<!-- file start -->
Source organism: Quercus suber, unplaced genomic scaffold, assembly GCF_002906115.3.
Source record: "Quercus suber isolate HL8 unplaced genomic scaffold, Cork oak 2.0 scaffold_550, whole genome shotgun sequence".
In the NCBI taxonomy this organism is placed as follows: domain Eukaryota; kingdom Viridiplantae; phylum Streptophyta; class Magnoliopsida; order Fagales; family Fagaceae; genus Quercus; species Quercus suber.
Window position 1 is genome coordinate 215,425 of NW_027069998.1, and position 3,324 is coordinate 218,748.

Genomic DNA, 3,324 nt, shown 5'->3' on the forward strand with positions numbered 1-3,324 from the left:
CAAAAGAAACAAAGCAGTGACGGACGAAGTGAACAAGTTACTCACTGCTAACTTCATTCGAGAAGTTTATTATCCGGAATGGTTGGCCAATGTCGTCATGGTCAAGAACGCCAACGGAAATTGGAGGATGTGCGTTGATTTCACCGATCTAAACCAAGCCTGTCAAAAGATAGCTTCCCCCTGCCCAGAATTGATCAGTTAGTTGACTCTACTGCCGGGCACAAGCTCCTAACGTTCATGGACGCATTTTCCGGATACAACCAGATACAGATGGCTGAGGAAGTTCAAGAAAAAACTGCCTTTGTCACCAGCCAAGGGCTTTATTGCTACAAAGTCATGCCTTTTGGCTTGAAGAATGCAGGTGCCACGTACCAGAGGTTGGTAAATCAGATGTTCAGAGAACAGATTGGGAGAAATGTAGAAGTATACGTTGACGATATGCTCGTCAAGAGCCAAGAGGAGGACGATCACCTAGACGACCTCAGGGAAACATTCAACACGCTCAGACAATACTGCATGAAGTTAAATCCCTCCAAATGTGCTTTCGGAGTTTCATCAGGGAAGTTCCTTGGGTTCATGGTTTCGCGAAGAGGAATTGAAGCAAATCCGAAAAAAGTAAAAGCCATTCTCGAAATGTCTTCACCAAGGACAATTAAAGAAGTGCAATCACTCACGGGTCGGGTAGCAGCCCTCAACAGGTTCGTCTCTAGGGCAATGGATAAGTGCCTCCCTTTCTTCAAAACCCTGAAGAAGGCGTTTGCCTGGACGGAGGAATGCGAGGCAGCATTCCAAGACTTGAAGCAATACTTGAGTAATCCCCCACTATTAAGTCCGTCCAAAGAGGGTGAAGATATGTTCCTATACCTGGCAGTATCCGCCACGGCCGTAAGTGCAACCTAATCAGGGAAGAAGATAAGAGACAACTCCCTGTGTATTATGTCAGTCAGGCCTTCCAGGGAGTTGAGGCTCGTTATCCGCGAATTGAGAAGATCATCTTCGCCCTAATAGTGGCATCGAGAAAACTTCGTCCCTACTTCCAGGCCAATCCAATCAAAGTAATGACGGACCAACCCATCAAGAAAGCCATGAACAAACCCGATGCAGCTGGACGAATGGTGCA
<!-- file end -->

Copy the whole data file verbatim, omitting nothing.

Source organism: Quercus suber, unplaced genomic scaffold, assembly GCF_002906115.3.
Source record: "Quercus suber isolate HL8 unplaced genomic scaffold, Cork oak 2.0 scaffold_550, whole genome shotgun sequence".
In the NCBI taxonomy this organism is placed as follows: domain Eukaryota; kingdom Viridiplantae; phylum Streptophyta; class Magnoliopsida; order Fagales; family Fagaceae; genus Quercus; species Quercus suber.
Window position 1 is genome coordinate 215,425 of NW_027069998.1, and position 3,324 is coordinate 218,748.

Genomic DNA, 3,324 nt, shown 5'->3' on the forward strand with positions numbered 1-3,324 from the left:
CAAAAGAAACAAAGCAGTGACGGACGAAGTGAACAAGTTACTCACTGCTAACTTCATTCGAGAAGTTTATTATCCGGAATGGTTGGCCAATGTCGTCATGGTCAAGAACGCCAACGGAAATTGGAGGATGTGCGTTGATTTCACCGATCTAAACCAAGCCTGTCAAAAGATAGCTTCCCCCTGCCCAGAATTGATCAGTTAGTTGACTCTACTGCCGGGCACAAGCTCCTAACGTTCATGGACGCATTTTCCGGATACAACCAGATACAGATGGCTGAGGAAGTTCAAGAAAAAACTGCCTTTGTCACCAGCCAAGGGCTTTATTGCTACAAAGTCATGCCTTTTGGCTTGAAGAATGCAGGTGCCACGTACCAGAGGTTGGTAAATCAGATGTTCAGAGAACAGATTGGGAGAAATGTAGAAGTATACGTTGACGATATGCTCGTCAAGAGCCAAGAGGAGGACGATCACCTAGACGACCTCAGGGAAACATTCAACACGCTCAGACAATACTGCATGAAGTTAAATCCCTCCAAATGTGCTTTCGGAGTTTCATCAGGGAAGTTCCTTGGGTTCATGGTTTCGCGAAGAGGAATTGAAGCAAATCCGAAAAAAGTAAAAGCCATTCTCGAAATGTCTTCACCAAGGACAATTAAAGAAGTGCAATCACTCACGGGTCGGGTAGCAGCCCTCAACAGGTTCGTCTCTAGGGCAATGGATAAGTGCCTCCCTTTCTTCAAAACCCTGAAGAAGGCGTTTGCCTGGACGGAGGAATGCGAGGCAGCATTCCAAGACTTGAAGCAATACTTGAGTAATCCCCCACTATTAAGTCCGTCCAAAGAGGGTGAAGATATGTTCCTATACCTGGCAGTATCCGCCACGGCCGTAAGTGCAACCTAATCAGGGAAGAAGATAAGAGACAACTCCCTGTGTATTATGTCAGTCAGGCCTTCCAGGGAGTTGAGGCTCGTTATCCGCGAATTGAGAAGATCATCTTCGCCCTAATAGTGGCATCGAGAAAACTTCGTCCCTACTTCCAGGCCAATCCAATCAAAGTAATGACGGACCAACCCATCAAGAAAGCCATGAACAAACCCGATGCAGCTGGACGAATGGTGCA